Objective: Flowable agents such as Floseal® (F) are often reserved as adjuncts to non-flowable agents (i.e. gelatin (G) sponges and thrombin (T)) when bleeding is not sufficiently controlled. Based on their perceived positive impact, it is postulated that flowable agents alone may result in better clinical and resource utilization outcomes. Clinical and health-care utilization outcomes were compared in this retrospective analysis of spine surgery cases with charges for Floseal only (FO) and F + G/T.
Methods: The United States Premier Hospital Database was searched for adult spine surgeries performed between October 2010 and September 2015 with FO or F and G/T charges. To obtain an unbiased treatment estimate, 1:1 propensity-score matching was used to identify FO and F + G/T cohorts. The cohorts were compared for rates of intraoperative, perioperative, postoperative and transfusion; blood loss-related, serious and other complications; hospital length-of-stay (LOS), surgical time, and volume of hemostat charged.
Results: Among 40,335 spine surgeries, 15,105 FO and F + G/T matched pairs were compared. Significantly (p < 0.0001) lower percentages of FO than F + G/T cases received intraoperative (1.4% vs. 2.5%), perioperative (1.6% vs. 2.8%), postoperative (1.6% vs 3.0%), and any transfusion (2.3% vs. 4.3%). FO cases had significantly less blood loss complications than F + G/T cases (0.5% vs. 0.8%, p = 0.0022) and significantly (p < 0.0001) shorter hospital LOS (-0.45 days), surgical time (-39.0 min), and used less hemostat (-12.5 mL).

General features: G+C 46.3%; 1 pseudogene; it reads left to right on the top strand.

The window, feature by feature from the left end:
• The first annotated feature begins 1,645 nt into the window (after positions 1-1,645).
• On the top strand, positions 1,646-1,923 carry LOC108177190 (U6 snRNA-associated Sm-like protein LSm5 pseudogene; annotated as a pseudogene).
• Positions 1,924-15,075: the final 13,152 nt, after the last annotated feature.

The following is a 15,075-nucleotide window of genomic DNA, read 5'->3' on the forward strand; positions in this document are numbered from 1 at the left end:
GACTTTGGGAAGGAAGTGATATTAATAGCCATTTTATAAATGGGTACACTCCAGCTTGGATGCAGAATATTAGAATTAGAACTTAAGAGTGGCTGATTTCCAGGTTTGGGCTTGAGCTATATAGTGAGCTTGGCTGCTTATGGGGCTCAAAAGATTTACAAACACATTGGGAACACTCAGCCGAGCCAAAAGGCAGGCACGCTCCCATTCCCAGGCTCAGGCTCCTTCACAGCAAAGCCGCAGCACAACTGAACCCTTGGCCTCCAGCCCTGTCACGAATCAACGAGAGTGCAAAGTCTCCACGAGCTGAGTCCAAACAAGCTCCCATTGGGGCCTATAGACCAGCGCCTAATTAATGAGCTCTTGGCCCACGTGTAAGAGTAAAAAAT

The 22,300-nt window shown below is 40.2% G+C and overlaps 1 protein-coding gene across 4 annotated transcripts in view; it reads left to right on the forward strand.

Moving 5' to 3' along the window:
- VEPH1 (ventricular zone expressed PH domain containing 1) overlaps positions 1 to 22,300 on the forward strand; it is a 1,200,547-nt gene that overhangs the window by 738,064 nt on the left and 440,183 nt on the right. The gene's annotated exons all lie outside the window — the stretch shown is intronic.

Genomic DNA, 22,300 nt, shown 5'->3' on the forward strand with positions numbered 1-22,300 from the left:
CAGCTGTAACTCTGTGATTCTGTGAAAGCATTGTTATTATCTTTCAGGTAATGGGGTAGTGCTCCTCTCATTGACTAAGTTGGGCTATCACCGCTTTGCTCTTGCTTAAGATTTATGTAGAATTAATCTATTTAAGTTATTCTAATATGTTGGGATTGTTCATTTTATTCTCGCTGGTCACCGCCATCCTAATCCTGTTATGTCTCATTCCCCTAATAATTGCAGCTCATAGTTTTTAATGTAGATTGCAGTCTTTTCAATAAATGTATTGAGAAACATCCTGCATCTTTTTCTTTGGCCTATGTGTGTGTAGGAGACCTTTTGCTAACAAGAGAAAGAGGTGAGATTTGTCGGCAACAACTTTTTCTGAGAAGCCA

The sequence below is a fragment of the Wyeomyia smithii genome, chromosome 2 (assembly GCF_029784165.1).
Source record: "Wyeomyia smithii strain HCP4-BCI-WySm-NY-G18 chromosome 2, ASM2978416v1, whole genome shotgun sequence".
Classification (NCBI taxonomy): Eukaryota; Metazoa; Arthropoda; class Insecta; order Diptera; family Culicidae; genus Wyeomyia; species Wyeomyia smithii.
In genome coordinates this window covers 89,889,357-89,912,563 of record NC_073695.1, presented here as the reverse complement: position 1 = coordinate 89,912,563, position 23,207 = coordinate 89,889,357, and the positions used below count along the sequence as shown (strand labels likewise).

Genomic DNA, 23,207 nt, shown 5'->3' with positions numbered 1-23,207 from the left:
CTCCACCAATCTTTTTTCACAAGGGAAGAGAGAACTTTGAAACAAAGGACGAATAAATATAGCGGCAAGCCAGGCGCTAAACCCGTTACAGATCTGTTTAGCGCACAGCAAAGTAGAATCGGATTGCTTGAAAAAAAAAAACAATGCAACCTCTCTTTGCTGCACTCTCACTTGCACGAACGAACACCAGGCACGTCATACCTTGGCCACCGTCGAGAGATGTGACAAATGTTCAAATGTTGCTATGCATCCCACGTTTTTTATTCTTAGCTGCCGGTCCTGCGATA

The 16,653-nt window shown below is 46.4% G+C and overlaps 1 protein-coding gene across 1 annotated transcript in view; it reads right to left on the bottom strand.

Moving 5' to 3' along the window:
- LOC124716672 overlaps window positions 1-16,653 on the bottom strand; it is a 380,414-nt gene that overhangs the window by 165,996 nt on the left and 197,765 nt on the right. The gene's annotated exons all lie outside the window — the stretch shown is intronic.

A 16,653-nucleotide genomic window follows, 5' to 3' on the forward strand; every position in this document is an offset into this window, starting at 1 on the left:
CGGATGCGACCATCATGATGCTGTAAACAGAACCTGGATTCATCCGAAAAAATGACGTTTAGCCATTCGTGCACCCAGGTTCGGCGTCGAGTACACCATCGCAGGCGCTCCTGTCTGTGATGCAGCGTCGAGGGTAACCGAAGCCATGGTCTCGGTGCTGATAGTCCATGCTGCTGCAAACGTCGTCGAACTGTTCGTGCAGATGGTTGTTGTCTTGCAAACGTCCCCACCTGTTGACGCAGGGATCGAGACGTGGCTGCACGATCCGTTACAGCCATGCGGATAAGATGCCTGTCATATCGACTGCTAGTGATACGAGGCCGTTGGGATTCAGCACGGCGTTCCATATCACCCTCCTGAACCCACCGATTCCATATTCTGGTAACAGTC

Conclusions: Results from this observational hospital database analyses indicate that FO use in spine surgery is associated with lower blood transfusion use and blood loss complications compared to its use with adjunct non-flowable hemostatic agents. The shorter hospital stay, reduced surgical time, and less hemostat volume health-care utilization outcomes that favored FO versus combination use may translate to health system cost savings. Further validation of these findings using controlled clinical trials and cost-consequence studies is warranted.
Clinical relevance: The use of flowable hemostatic agents alone may result in better clinical and possibly economic outcomes in spine surgery.
Keywords: Floseal; hemostasis; hemostatic matrix; resource use; total spine.